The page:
Posted by: Upāsaka Subhavi | 08/25/2015

Metta for Mom

Throughout the Canon and the works and Teachings of various traditions the ideal of the mother is held in the highest esteem and offered as an example of true, selfless love. In Islam, for example, it is recorded in one of the hadith that the Prophet Muhammad declared that heaven was like being at the feet of one’s mother. And,  in the Karaniya Metta Sutta, the Lord Buddha exhorts us to protect the immeasurable mind of love as a mother would her only child. Now, i am fain to make crass generalizations about our culture and society, but how many of us can say that we really understand what a mother’s love really is and what it entails (you mothers have an unfair advantage here)? For how many of us is spending time with one’s mother comparable to spending time in paradise?

So, this morning, as i began sending metta to my own mother i began to realize that i was just going through the motions and that perhaps my mother deserved a little more than a cursory radiation of loving-kindness. As a result, i spent some time reflecting on the sacrifices all human mothers make for their children; the passions of childbirth; the seemingly unbending sacrifices of their time and energy. And,  i realized that as a first born son, i had never given much thought to it before, almost as if i deserved it.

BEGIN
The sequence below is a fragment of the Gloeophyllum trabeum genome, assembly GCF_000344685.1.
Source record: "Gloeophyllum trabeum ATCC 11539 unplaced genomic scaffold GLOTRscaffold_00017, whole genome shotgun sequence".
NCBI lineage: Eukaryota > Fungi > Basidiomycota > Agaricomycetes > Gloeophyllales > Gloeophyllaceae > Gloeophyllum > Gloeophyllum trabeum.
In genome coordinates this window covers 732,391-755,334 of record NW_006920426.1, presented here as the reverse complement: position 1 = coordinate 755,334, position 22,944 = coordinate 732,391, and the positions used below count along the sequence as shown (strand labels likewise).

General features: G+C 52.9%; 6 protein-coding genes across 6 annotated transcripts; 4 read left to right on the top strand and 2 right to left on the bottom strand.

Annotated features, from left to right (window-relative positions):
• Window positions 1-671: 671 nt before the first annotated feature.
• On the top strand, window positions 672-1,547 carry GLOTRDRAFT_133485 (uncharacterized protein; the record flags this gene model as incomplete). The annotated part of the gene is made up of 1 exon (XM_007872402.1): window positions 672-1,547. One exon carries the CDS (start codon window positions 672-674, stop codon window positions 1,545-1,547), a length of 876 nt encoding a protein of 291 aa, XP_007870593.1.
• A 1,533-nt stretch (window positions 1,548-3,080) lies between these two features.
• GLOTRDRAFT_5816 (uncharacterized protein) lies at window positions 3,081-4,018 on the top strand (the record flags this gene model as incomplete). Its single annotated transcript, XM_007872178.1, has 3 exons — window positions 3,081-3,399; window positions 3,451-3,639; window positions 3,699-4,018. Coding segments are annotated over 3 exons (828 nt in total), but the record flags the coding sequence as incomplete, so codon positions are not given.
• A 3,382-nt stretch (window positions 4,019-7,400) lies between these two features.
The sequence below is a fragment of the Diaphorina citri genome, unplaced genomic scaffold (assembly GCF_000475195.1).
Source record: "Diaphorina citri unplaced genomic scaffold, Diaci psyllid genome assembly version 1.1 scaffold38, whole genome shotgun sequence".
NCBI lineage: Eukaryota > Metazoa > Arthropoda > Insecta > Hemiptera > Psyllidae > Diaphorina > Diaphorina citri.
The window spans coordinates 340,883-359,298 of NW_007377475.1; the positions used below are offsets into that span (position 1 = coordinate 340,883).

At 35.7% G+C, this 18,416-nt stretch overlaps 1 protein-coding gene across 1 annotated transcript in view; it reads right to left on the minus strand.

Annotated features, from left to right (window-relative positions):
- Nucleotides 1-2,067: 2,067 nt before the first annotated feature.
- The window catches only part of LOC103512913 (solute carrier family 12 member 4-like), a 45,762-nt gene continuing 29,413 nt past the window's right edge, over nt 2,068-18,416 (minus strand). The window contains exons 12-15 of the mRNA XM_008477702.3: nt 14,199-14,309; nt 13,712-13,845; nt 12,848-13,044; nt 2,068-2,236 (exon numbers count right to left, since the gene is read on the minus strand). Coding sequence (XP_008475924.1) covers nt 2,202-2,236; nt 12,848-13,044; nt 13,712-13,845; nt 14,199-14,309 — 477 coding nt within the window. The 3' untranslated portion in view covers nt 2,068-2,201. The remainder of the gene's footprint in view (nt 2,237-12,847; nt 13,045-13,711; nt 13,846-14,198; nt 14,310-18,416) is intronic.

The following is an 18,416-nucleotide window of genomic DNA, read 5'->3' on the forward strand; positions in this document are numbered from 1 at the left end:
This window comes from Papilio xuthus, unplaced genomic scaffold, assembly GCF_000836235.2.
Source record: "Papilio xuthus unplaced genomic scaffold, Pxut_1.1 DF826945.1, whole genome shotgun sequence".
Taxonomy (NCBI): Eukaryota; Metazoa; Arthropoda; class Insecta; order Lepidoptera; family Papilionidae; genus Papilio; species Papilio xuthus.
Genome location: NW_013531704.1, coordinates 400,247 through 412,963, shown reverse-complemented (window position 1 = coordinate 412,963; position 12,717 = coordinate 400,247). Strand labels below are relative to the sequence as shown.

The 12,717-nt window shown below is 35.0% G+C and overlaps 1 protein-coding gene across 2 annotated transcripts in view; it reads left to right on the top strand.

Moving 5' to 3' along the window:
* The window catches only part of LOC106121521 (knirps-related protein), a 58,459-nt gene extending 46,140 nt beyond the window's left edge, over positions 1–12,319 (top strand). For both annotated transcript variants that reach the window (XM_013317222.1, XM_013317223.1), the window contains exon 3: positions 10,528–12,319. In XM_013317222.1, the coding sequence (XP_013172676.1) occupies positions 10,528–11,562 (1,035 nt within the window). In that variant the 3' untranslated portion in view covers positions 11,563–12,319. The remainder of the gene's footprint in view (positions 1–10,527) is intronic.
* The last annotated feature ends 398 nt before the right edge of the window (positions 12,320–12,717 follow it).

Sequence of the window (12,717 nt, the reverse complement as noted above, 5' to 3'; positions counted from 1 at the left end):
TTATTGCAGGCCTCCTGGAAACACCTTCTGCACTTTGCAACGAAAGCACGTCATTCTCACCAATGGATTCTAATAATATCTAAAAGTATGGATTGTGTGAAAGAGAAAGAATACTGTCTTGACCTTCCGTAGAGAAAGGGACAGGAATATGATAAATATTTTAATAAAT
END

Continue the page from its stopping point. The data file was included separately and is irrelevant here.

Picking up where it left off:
I’m not quite sure where I’m going with this but suffice it to say that spending time cultivating metta, karuna, mudita and upekkha for my mother had been a thoroughly worthwhile experience. Perhaps more than anything else it is the feeling of connection and deep,  visceral feeling of gratitude that had been the most poignant and meaningful result of this morning’s practice.

May all mothers everywhere be well, happy and peaceful! May their sacrifices not go unnoticed and may the ever grow in the Dhamma!


  1. Indeed. I like your comment about gratitude, Michael. The dominant strand of Buddhism in the west seems so inward focused and self-centred that it appears to have lost sight of the fact that we would not be here nor have access to the Dhamma without the selfless sacrifices of so many others. I can’t remember which sutta it is where the Buddha praises gratitude. IMHO, it is foundational.
    With metta,

    • Ben thank you for your thoughts. It certainly seems we have made the Dhamma over exclusively into a self-help program. I think it is the Kataññu sutta but i will have to check.



  2. Beautiful, insightful post. Wonderful work you’re doing, opening your mind and heart to gratitude in this way. Sounds like it is creating a lot of space for you to reflect and see beyond the habitual. Well done.

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